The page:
It got boring watching Mom climb, so once her back was turned and I was sure she wouldn’t fall like Humpty Dumpty, I began exploring while her back was turned. Usually I found an easier way around, and was waiting for her at the next flat spot with a kiss when Mom’s face popped over the ledge. At first Mom used to get butthurt that I didn’t follow her advice, but soon she had to admit that it was faster and safer to delegate and let me figure things out myself.

These days we each pick our own routes. Mom favors the straightest line and uses her monkey paws to pull herself up when walking isn’t enough. I pong from side to side, making my own switchbacks and checking on Mom when our paths cross in case she’s taken a great fall and needs someone to put her back together again.

Soon I looked up to see Mom standing with her hands on her hips and her head tilted like she was listening to the mountain, and didn’t like what it was saying. I looked at the rocks in front of her and spotted the worst kind of dog-block: a frisbee-shaped rock wedged into a crack and pointing toward the sky. Rocks like this were no problem for Mom, who uses her weird, paw-tentacles to hang onto the edge, her noodle arms to pull herself up, and her sticky-outty legs to walk up the walls. But for a hiker shaped like me, overhanging rocks block the mightiest of jumps, keep me from making stairs from the rocks below, and leave only empty air for my legs to scrabble on.
“Hang on, bud,” Mom said, wiggling over the top of the dog trap. When she found a flat spot, she turned around and studied the rocks from above.
“Hang on! I’ll be right there!” I put my front paws on the crack for balance and stood tall on my hind legs for a better look. “Hey, I don’t think I can jump this!” I panted. “Come back and fix it, please.”
“Come on, bud. You’ve figured out tougher things than this,” Mom said, sitting down to show that she’d wait.
I put my paws on the other side of the crack. “Nope. No way up here either,” I whined. “Aren’t you coming down yet?”
Mom sighed, and crabbed sideways away from the crack without coming down. “Look over here,” she said, flapping her hand toward a shady spot.
I walked into the shade, but the rock she was sitting on was too tall to climb. “Okay, I’m ready. This looks like a good landing spot for you. Are you coming down now?”
“Okay, now come this way,” Mom said, backing away up the rock.
“Hey, where are you going?” I asked, walking around the side to where the rock wasn’t blocking my view of her. “Oh look! There’s a way up over here!” I ducked under a bush and ran through a cave that was too short for Mom but just right for me. “Here I am!” I wagged as I joined her on the rock.
“Good boy!” Mom cheered, patting me and giving me a handful of brunch.

The next dog trap was a block-shaped rock the size of a basement freezer where they keep dead bodies in the movies. Mom slowed down to study the grabbing and standing places. “Okay, wait. Let me just…” she started.
“I’ll set the route on this one!” I announced, bursting past her so fast I left her reeling like a bowling pin. I flew at the rock and landed just below the landing pad. I had watched Mom climb so many times that I was sure I’d finally figured out how to stick to a wall and climb it like a lizard, but even though my front paws were on the rock I couldn’t pull myself up no matter how hard I pushed. My back paws wouldn’t stick either, and I scratched and scrabbled trying to get it right before the earth sucked me back down.
Suddenly I felt a shoulder land under my butt and an arm shoot under my chest to make a kind of perch. I hung there frozen for a second draped on Mom’s arm like a towel on the dreadmill.
“I think I might have made a mistake,” I said, turning back to plan my drop.
“Nope!” Mom grunted, putting my front paws back on the freezer-shaped rock and stepping forward to shove me with her shoulder. “If you try to land down there you’ll get hurt. There’s no turning back now, you’re going to finish this!” I thought I could land safely where Mom was standing if she would just get out of the way, but’s hard to aim when you’re floating and someone twice your size is smooshing you forward with all her might.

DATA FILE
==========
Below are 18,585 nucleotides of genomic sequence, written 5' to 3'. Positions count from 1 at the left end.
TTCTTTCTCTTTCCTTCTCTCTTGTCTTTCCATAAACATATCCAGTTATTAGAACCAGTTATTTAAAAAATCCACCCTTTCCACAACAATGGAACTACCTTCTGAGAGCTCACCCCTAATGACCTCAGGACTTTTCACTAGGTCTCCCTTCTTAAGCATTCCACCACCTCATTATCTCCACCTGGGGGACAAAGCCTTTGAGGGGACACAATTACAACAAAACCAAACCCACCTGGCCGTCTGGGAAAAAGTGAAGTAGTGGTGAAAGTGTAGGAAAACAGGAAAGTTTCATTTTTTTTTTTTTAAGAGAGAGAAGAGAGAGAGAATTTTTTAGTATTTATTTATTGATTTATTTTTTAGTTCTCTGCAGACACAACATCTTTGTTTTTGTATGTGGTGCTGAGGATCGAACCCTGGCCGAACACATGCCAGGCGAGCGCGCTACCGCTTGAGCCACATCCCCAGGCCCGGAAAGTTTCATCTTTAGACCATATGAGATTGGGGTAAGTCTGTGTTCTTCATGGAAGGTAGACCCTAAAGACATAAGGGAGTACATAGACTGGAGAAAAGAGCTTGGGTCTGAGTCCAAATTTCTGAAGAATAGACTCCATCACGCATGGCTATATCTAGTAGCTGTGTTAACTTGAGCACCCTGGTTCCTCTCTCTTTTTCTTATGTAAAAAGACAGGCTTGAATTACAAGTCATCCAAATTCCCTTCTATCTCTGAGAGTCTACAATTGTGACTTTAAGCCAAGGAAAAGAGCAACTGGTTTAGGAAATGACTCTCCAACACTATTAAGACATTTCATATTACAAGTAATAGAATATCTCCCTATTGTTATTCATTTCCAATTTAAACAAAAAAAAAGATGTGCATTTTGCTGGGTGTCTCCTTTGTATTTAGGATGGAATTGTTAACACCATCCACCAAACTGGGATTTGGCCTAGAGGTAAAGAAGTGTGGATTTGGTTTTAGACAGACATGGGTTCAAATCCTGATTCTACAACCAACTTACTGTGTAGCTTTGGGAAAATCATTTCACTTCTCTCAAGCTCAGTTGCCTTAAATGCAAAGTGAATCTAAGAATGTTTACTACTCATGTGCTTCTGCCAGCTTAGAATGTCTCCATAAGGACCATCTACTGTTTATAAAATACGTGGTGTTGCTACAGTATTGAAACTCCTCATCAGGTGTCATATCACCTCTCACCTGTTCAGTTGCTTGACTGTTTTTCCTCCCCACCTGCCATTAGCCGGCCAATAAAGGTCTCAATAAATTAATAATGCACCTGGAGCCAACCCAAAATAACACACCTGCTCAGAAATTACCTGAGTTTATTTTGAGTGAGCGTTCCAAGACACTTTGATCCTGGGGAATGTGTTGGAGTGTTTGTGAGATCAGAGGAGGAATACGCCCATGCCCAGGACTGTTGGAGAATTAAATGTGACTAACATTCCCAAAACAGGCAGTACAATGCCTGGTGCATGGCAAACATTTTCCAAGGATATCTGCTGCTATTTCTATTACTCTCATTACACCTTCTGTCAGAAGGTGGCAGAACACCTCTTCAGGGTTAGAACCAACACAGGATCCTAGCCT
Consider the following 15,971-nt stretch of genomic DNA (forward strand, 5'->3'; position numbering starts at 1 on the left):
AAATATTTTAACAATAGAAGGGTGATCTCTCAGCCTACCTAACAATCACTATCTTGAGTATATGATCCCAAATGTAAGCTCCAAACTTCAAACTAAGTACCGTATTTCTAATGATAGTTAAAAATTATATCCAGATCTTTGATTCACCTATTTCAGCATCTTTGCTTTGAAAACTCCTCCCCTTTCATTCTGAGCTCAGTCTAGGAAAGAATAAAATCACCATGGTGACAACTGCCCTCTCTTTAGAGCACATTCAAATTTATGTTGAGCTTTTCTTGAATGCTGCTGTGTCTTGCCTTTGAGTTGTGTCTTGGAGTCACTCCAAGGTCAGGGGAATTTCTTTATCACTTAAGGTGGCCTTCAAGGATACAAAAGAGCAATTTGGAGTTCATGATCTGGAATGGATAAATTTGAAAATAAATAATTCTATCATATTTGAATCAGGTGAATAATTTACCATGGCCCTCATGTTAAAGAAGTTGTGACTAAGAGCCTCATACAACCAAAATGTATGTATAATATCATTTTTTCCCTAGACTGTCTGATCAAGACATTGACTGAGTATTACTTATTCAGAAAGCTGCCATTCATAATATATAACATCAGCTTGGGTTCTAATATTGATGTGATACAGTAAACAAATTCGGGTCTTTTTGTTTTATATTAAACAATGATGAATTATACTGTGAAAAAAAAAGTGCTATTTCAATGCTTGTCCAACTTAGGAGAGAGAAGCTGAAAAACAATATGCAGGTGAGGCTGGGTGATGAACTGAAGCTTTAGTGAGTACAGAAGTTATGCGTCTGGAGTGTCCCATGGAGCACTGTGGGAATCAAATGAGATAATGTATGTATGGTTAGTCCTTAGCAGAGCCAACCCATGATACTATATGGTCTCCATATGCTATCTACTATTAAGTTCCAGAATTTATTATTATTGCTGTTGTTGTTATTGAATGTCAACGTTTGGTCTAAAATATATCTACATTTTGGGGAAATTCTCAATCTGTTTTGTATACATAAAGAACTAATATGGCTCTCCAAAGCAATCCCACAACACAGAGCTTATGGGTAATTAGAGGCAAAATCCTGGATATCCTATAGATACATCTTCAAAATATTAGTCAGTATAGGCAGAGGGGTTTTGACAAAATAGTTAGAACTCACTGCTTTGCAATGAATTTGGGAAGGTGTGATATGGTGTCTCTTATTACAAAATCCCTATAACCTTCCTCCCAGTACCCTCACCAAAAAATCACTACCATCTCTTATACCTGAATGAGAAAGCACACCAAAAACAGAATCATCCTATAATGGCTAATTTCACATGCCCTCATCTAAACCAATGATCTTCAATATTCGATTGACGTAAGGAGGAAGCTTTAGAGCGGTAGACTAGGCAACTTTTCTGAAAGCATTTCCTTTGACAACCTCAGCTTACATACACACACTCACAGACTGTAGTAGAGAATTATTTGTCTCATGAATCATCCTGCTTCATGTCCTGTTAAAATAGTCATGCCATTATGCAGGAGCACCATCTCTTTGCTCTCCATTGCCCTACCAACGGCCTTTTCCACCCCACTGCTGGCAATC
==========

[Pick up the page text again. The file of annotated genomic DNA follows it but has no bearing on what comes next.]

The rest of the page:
“But I caaaaaan’t,” I said, swiping my paws feebly at the rock to show how hopeless it was. But Mom was in a stubborn mood, and with each scrabble she pushed me a little forward and upward until all four paws were on the flat rock and Mom was loose behind me.

Me waiting for Mom to catch up after showing her the way down a steep section.

“I could have done that on my own,” I told her as she climbed up behind me.
“It’s okay to ask for help sometimes,” Mom said, patting my head.
“But your help is usually crap,” I said. “Where do you even come up with those crazy ideas? You want me to do the most impossible, dangerous stuff.”
“I’m just telling you what I’d do,” she shrugged. “And it comes from experience. I’m climbing exactly the same stuff, remember?”
“Yeah, but you’re a different shape. And a different size. And you wear your head on top rather than out front, so you never go places head first. Your advice just makes me doubt myself.”
“I just want you to be safe. You’re always jumping on and off things that are too tall without checking for a safer way.”
“I can’t fly if I hesitate on the runway, and I land harder when I flinch. Sometimes boldness is the safest way.”
“You dope. You didn’t hesitate a minute ago, and you still borked the take-off. You would have busted an ankle too if I hadn’t caught you.”
“I just wanted to show you that it’s okay to get help sometimes,” I said.
“From a dog?” she said, choking on her laugh.
“Dogs are a good choice, but others can step in in a pinch.”
The laugh in Mom’s face turned to dust. “People give bad advice,” she said with a voice like a rock. “They just tell you what they would have done, and what’s good for one person isn’t what’s good for another. Like you just said.”
“Oh sure. You’ve got to look alive and find the path that’s best for you, but you’re still going to get stuck sometimes. And that’s when you need someone who has your back and can give you a little boost on the path you chose for yourself.”
“I think I’d rather take a hard fall than have someone shove me down a path that isn’t working,” she said.
“Then you’ll stay at the bottom of the waterfall forever,” I said.

I stopped so Mom would take her eyes off of the rocks in front of her and look around. When she looked back, she finally noticed that we had reached the top of the mountain and were standing at the place where the water disappeared into open air. I followed her toward the edge, and sat down when we were close enough that Mom was taking baby steps in slow motion. She stretched her neck like a brontosaurus to peek over the edge.
“If you let someone help you to the top of the mountain, then there’s someone there who might push you off,” Mom gulped. “Come over here so I can take a picture. Hey… where are you going?”

Oscar the Pooch